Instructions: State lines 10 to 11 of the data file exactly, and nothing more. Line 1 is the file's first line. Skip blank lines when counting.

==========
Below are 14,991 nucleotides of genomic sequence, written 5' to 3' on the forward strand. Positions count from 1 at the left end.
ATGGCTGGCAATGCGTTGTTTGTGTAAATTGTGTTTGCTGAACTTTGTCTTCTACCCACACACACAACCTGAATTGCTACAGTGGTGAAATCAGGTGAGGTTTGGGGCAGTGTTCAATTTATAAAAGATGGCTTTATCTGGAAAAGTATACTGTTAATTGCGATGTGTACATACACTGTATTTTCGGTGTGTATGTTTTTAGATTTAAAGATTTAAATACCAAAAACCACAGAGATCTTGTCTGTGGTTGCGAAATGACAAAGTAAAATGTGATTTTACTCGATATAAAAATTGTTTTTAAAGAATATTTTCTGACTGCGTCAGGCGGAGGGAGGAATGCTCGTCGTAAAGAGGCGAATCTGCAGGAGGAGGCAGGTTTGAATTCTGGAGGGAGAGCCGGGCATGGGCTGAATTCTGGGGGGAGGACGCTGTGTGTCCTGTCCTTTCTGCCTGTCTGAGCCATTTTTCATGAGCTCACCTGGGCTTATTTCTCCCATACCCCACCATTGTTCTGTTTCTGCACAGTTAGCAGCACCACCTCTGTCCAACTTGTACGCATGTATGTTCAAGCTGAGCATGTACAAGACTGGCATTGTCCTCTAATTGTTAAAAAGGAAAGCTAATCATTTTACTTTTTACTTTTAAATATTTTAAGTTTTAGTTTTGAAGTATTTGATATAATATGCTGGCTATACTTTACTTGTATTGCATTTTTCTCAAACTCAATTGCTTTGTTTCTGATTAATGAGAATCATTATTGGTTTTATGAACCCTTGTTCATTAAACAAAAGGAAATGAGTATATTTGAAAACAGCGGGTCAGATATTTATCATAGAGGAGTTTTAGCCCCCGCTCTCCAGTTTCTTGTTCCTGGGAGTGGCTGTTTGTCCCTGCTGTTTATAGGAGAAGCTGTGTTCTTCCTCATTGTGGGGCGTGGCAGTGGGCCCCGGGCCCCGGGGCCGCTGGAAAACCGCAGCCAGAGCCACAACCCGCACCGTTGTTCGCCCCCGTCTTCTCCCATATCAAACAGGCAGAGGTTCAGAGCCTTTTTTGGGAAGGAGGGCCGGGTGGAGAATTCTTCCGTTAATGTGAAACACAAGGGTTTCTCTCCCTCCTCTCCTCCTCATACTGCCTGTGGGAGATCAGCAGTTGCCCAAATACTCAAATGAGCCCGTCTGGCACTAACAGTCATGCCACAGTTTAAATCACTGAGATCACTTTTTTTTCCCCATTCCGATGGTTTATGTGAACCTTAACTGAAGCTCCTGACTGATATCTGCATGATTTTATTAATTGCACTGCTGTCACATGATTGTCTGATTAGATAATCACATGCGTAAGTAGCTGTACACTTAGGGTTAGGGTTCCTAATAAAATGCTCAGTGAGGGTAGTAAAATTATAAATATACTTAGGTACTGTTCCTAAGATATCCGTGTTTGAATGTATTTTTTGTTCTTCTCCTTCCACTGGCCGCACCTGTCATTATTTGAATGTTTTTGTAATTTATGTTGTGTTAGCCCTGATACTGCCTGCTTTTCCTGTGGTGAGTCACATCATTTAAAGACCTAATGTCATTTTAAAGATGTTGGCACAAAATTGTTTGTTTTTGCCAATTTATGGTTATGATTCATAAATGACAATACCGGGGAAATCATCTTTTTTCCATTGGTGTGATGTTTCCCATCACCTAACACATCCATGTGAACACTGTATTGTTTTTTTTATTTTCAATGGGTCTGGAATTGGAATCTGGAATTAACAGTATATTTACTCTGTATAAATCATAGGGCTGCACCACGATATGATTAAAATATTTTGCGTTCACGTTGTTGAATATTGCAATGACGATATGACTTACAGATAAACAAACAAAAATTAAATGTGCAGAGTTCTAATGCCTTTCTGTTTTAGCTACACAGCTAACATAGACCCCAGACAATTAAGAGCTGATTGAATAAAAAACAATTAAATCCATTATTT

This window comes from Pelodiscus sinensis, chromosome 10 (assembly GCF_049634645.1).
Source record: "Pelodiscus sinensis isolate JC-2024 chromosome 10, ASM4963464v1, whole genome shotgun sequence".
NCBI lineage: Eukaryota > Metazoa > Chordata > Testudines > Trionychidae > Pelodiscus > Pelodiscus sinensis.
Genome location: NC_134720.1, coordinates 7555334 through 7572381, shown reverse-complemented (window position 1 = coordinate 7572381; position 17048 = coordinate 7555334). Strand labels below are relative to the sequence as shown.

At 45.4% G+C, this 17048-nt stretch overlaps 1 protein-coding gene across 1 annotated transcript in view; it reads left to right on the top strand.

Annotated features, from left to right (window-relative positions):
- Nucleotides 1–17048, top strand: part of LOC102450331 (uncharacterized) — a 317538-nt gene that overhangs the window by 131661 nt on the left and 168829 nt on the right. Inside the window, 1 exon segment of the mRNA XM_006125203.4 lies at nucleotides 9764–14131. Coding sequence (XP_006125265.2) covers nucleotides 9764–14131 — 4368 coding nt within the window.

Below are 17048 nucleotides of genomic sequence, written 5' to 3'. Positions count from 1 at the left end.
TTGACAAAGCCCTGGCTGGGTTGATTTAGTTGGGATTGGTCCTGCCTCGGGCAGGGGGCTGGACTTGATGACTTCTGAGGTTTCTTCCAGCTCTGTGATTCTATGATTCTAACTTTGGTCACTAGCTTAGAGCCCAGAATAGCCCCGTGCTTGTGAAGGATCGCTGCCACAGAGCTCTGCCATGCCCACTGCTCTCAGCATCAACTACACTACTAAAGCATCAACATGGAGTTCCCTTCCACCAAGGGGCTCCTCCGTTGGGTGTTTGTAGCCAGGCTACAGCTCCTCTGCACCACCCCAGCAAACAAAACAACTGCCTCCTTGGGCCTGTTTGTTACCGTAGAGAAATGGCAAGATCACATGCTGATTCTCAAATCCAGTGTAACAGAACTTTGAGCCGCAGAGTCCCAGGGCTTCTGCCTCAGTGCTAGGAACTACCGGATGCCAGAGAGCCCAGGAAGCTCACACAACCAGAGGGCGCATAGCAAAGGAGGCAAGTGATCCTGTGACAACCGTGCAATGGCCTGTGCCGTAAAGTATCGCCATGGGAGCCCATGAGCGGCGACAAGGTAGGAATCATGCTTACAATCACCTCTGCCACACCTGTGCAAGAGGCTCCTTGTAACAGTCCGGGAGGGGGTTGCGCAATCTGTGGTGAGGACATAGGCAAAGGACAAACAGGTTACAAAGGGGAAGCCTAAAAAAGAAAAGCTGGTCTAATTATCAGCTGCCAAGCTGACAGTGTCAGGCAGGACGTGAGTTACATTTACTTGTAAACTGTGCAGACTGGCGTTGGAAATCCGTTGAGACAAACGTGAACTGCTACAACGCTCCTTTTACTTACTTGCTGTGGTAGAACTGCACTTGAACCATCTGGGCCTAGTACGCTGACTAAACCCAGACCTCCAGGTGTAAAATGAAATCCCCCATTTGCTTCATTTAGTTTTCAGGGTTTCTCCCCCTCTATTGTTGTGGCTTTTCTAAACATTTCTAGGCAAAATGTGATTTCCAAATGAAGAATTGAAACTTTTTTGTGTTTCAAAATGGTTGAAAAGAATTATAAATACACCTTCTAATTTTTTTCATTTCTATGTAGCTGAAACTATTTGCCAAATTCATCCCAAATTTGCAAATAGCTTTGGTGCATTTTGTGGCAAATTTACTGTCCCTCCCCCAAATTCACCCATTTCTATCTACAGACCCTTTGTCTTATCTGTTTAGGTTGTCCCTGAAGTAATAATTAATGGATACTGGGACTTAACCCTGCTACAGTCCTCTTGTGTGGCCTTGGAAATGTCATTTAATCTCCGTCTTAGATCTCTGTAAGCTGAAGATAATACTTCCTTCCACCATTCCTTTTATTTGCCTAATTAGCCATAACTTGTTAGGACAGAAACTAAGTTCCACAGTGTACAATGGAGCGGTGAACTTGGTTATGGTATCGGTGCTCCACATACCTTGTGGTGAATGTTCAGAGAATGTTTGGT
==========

Below are 17048 nucleotides of genomic sequence, written 5' to 3'. Positions count from 1 at the left end.
TTGACAAAGCCCTGGCTGGGTTGATTTAGTTGGGATTGGTCCTGCCTCGGGCAGGGGGCTGGACTTGATGACTTCTGAGGTTTCTTCCAGCTCTGTGATTCTATGATTCTAACTTTGGTCACTAGCTTAGAGCCCAGAATAGCCCCGTGCTTGTGAAGGATCGCTGCCACAGAGCTCTGCCATGCCCACTGCTCTCAGCATCAACTACACTACTAAAGCATCAACATGGAGTTCCCTTCCACCAAGGGGCTCCTCCGTTGGGTGTTTGTAGCCAGGCTACAGCTCCTCTGCACCACCCCAGCAAACAAAACAACTGCCTCCTTGGGCCTGTTTGTTACCGTAGAGAAATGGCAAGATCACATGCTGATTCTCAAATCCAGTGTAACAGAACTTTGAGCCGCAGAGTCCCAGGGCTTCTGCCTCAGTGCTAGGAACTACCGGATGCCAGAGAGCCCAGGAAGCTCACACAACCAGAGGGCGCATAGCAAAGGAGGCAAGTGATCCTGTGACAACCGTGCAATGGCCTGTGCCGTAAAGTATCGCCATGGGAGCCCATGAGCGGCGACAAGGTAGGAATCATGCTTACAATCACCTCTGCCACACCTGTGCAAGAGGCTCCTTGTAACAGTCCGGGAGGGGGTTGCGCAATCTGTGGTGAGGACATAGGCAAAGGACAAACAGGTTACAAAGGGGAAGCCTAAAAAAGAAAAGCTGGTCTAATTATCAGCTGCCAAGCTGACAGTGTCAGGCAGGACGTGAGTTACATTTACTTGTAAACTGTGCAGACTGGCGTTGGAAATCCGTTGAGACAAACGTGAACTGCTACAACGCTCCTTTTACTTACTTGCTGTGGTAGAACTGCACTTGAACCATCTGGGCCTAGTACGCTGACTAAACCCAGACCTCCAGGTGTAAAATGAAATCCCCCATTTGCTTCATTTAGTTTTCAGGGTTTCTCCCCCTCTATTGTTGTGGCTTTTCTAAACATTTCTAGGCAAAATGTGATTTCCAAATGAAGAATTGAAACTTTTTTGTGTTTCAAAATGGTTGAAAAGAATTATAAATACACCTTCTAATTTTTTTCATTTCTATGTAGCTGAAACTATTTGCCAAATTCATCCCAAATTTGCAAATAGCTTTGGTGCATTTTGTGGCAAATTTACTGTCCCTCCCCCAAATTCACCCATTTCTATCTACAGACCCTTTGTCTTATCTGTTTAGGTTGTCCCTGAAGTAATAATTAATGGATACTGGGACTTAACCCTGCTACAGTCCTCTTGTGTGGCCTTGGAAATGTCATTTAATCTCCGTCTTAGATCTCTGTAAGCTGAAGATAATACTTCCTTCCACCATTCCTTTTATTTGCCTAATTAGCCATAACTTGTTAGGACAGAAACTAAGTTCCACAGTGTACAATGGAGCGGTGAACTTGGTTATGGTATCGGTGCTCCACATACCTTGTGGTGAATGTTCAGAGAATGTTTGGT